Keiser turned to the Mount Rainier Ordnance Depot, adjacent to Fort Lewis, to obtain the needed equipment and arms. The depot went on a 24-hour workday, seven days a week, to arm the division. Weapons, vehicles, and tanks were delivered to the division to bring it to combat readiness. The depot then went on regular eight-hour shifts with an enlarged labor force, rehabilitating World War II vehicles from Alaska and shipping them to Korea.

On July 17, 1950, the lead Second Infantry Division elements sailed for Korea. Three days later the main body sailed. Moving the division required 10 troop ships and 11 cargo ships. The lead elements arrived on July 31 and went to battle.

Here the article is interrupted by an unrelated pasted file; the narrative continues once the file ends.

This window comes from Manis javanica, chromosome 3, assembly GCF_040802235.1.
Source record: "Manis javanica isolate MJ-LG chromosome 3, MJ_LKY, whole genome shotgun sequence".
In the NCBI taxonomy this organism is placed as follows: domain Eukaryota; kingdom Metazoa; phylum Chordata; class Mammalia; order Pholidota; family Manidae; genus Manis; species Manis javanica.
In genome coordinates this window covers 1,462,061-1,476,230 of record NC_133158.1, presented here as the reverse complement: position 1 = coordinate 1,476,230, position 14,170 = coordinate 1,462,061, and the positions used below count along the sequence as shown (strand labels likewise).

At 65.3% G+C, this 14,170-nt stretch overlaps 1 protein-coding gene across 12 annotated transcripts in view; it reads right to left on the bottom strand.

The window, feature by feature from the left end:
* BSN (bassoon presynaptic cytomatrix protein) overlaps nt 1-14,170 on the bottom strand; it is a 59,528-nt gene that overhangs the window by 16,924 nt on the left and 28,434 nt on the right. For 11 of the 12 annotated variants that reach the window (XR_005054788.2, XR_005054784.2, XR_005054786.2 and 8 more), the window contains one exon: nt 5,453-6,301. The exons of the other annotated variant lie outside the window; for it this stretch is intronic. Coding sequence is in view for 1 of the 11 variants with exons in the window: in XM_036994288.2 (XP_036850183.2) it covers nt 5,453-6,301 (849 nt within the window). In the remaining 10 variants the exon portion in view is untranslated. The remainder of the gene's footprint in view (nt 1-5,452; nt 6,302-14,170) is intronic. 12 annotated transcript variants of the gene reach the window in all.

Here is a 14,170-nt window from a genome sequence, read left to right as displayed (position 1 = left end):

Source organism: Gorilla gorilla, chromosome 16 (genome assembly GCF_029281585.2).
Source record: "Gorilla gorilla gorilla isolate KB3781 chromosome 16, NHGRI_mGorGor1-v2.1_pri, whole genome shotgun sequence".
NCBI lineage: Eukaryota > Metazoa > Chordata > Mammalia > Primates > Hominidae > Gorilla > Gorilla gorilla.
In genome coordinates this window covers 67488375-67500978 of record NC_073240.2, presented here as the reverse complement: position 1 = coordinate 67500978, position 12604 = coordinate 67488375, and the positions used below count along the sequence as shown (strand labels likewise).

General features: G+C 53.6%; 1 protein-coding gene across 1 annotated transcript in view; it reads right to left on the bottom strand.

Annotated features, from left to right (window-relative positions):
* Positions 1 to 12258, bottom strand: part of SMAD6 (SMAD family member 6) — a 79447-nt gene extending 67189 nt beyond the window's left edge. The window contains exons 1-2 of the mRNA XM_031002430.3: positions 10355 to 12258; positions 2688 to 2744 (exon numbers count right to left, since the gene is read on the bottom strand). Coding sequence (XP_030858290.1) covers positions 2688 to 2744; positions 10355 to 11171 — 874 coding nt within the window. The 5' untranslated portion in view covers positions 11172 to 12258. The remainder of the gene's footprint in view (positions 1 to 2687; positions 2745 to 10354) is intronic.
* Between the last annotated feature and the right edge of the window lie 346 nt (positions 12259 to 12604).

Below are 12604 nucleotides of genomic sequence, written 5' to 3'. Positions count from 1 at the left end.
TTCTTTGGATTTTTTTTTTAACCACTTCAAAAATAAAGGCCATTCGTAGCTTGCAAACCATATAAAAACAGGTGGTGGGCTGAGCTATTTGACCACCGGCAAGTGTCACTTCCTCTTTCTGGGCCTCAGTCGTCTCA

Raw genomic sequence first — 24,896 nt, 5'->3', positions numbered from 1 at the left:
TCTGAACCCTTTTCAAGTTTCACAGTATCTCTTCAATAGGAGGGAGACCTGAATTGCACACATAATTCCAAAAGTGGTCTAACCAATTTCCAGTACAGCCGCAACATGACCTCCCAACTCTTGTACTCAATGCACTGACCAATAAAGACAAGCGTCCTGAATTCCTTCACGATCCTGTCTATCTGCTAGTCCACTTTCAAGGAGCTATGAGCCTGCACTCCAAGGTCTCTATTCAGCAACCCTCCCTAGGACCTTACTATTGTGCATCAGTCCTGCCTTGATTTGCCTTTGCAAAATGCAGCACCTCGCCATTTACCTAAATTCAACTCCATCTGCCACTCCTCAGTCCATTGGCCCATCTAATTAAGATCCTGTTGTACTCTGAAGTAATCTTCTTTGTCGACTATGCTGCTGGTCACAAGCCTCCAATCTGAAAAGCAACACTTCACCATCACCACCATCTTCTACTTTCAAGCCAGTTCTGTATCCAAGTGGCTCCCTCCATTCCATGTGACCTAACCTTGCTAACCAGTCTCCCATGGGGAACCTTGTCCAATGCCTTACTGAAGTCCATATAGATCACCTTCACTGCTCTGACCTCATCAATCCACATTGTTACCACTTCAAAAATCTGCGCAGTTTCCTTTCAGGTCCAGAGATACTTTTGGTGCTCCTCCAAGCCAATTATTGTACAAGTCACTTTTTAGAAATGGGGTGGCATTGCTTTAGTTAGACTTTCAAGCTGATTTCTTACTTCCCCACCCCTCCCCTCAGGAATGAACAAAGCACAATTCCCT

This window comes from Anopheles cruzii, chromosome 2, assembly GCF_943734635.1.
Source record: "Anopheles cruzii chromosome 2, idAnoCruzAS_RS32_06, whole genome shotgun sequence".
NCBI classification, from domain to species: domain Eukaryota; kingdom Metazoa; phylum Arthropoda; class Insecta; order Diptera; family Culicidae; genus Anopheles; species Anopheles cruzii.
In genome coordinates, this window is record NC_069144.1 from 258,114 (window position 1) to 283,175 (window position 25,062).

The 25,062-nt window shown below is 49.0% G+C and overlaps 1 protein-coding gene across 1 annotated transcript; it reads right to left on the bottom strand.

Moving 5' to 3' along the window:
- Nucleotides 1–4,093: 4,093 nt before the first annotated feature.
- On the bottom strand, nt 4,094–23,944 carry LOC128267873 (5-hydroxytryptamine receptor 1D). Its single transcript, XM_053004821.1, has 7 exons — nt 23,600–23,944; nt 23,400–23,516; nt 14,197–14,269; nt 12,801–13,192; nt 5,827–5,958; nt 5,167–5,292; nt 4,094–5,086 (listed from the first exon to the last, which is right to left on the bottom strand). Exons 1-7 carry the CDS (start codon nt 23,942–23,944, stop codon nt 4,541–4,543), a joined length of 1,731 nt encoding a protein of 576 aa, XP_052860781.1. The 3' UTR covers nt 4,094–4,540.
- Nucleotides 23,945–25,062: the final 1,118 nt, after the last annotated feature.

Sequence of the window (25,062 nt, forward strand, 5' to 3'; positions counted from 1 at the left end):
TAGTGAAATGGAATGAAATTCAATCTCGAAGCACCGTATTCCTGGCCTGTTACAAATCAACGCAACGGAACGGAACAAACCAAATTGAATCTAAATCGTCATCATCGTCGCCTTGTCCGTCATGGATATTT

As the North Korean Army pushed south, the Allied forces had retreated to a defensive position called the Pusan Perimeter. On August 8 the Second Infantry Division had its baptism of fire. Two weeks later the Second relieved the 24th Infantry Division in the perimeter defense.

The Second Infantry Division's first major battle occurred on the night of August 31 when the North Koreans launched a human-wave attack. The division's sector of the Pusan Perimeter came under attack by elements of four North Korean infantry divisions, accompanied by two armored divisions. Everyone in the division -- clerks, cooks, supply personnel -- fought to hold on. The battle lasted three days and four nights, ending with a Second Infantry Division victory that allowed Allied forces to break out and push up the Korean peninsula.

The successful drive north had Allied forces almost to the China-North Korean border when the Chinese entered the war. The massive Chinese attack pushed the United Nations forces south. During the retreat the Second had the difficult task of protecting the rear and right flanks, and took very heavy casualties.

Canadians Train in Washington for War